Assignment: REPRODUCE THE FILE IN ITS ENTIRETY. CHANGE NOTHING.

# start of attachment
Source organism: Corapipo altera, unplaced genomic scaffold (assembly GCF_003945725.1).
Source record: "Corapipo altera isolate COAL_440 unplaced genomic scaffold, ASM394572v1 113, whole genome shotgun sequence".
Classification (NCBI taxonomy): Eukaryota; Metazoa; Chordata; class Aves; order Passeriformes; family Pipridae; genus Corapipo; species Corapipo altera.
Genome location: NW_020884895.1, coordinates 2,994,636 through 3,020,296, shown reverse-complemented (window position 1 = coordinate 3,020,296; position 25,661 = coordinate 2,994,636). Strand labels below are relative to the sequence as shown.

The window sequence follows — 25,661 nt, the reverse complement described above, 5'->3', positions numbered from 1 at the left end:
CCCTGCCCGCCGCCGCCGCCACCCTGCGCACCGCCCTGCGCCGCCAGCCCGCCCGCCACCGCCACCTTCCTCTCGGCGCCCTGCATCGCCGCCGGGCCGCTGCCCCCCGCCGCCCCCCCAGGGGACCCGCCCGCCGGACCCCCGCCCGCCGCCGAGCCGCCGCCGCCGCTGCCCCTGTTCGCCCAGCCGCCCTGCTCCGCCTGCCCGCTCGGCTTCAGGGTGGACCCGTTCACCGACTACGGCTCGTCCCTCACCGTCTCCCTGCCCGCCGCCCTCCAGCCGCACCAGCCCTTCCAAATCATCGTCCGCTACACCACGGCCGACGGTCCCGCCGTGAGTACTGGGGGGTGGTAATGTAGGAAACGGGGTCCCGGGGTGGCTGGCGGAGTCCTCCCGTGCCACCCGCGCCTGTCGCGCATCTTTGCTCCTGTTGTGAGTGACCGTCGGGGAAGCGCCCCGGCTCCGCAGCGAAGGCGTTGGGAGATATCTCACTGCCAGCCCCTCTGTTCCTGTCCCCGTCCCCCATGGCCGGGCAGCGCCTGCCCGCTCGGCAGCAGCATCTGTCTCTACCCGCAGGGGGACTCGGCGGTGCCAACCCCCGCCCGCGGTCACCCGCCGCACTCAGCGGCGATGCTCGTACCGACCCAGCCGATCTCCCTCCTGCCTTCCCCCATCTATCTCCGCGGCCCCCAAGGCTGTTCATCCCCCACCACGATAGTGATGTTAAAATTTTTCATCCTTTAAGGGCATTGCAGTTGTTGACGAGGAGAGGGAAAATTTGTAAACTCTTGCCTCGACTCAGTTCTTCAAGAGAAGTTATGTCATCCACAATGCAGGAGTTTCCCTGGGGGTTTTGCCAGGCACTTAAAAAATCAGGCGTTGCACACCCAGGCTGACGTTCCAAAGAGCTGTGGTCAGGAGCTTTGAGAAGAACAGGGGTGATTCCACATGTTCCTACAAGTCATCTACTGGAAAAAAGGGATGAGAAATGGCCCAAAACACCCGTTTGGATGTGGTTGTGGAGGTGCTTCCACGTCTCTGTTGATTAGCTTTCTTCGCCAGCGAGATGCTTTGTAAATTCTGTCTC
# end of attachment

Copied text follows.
Source organism: Corapipo altera, unplaced genomic scaffold (assembly GCF_003945725.1).
Source record: "Corapipo altera isolate COAL_440 unplaced genomic scaffold, ASM394572v1 113, whole genome shotgun sequence".
Classification (NCBI taxonomy): Eukaryota; Metazoa; Chordata; class Aves; order Passeriformes; family Pipridae; genus Corapipo; species Corapipo altera.
Genome location: NW_020884895.1, coordinates 2,994,636 through 3,020,296, shown reverse-complemented (window position 1 = coordinate 3,020,296; position 25,661 = coordinate 2,994,636). Strand labels below are relative to the sequence as shown.

The window sequence follows — 25,661 nt, the reverse complement described above, 5'->3', positions numbered from 1 at the left end:
CCCTGCCCGCCGCCGCCGCCACCCTGCGCACCGCCCTGCGCCGCCAGCCCGCCCGCCACCGCCACCTTCCTCTCGGCGCCCTGCATCGCCGCCGGGCCGCTGCCCCCCGCCGCCCCCCCAGGGGACCCGCCCGCCGGACCCCCGCCCGCCGCCGAGCCGCCGCCGCCGCTGCCCCTGTTCGCCCAGCCGCCCTGCTCCGCCTGCCCGCTCGGCTTCAGGGTGGACCCGTTCACCGACTACGGCTCGTCCCTCACCGTCTCCCTGCCCGCCGCCCTCCAGCCGCACCAGCCCTTCCAAATCATCGTCCGCTACACCACGGCCGACGGTCCCGCCGTGAGTACTGGGGGGTGGTAATGTAGGAAACGGGGTCCCGGGGTGGCTGGCGGAGTCCTCCCGTGCCACCCGCGCCTGTCGCGCATCTTTGCTCCTGTTGTGAGTGACCGTCGGGGAAGCGCCCCGGCTCCGCAGCGAAGGCGTTGGGAGATATCTCACTGCCAGCCCCTCTGTTCCTGTCCCCGTCCCCCATGGCCGGGCAGCGCCTGCCCGCTCGGCAGCAGCATCTGTCTCTACCCGCAGGGGGACTCGGCGGTGCCAACCCCCGCCCGCGGTCACCCGCCGCACTCAGCGGCGATGCTCGTACCGACCCAGCCGATCTCCCTCCTGCCTTCCCCCATCTATCTCCGCGGCCCCCAAGGCTGTTCATCCCCCACCACGATAGTGATGTTAAAATTTTTCATCCTTTAAGGGCATTGCAGTTGTTGACGAGGAGAGGGAAAATTTGTAAACTCTTGCCTCGACTCAGTTCTTCAAGAGAAGTTATGTCATCCACAATGCAGGAGTTTCCCTGGGGGTTTTGCCAGGCACTTAAAAAATCAGGCGTTGCACACCCAGGCTGACGTTCCAAAGAGCTGTGGTCAGGAGCTTTGAGAAGAACAGGGGTGATTCCACATGTTCCTACAAGTCATCTACTGGAAAAAAGGGATGAGAAATGGCCCAAAACACCCGTTTGGATGTGGTTGTGGAGGTGCTTCCACGTCTCTGTTGATTAGCTTTCTTCGCCAGCGAGATGCTTTGTAAATTCTGTCTC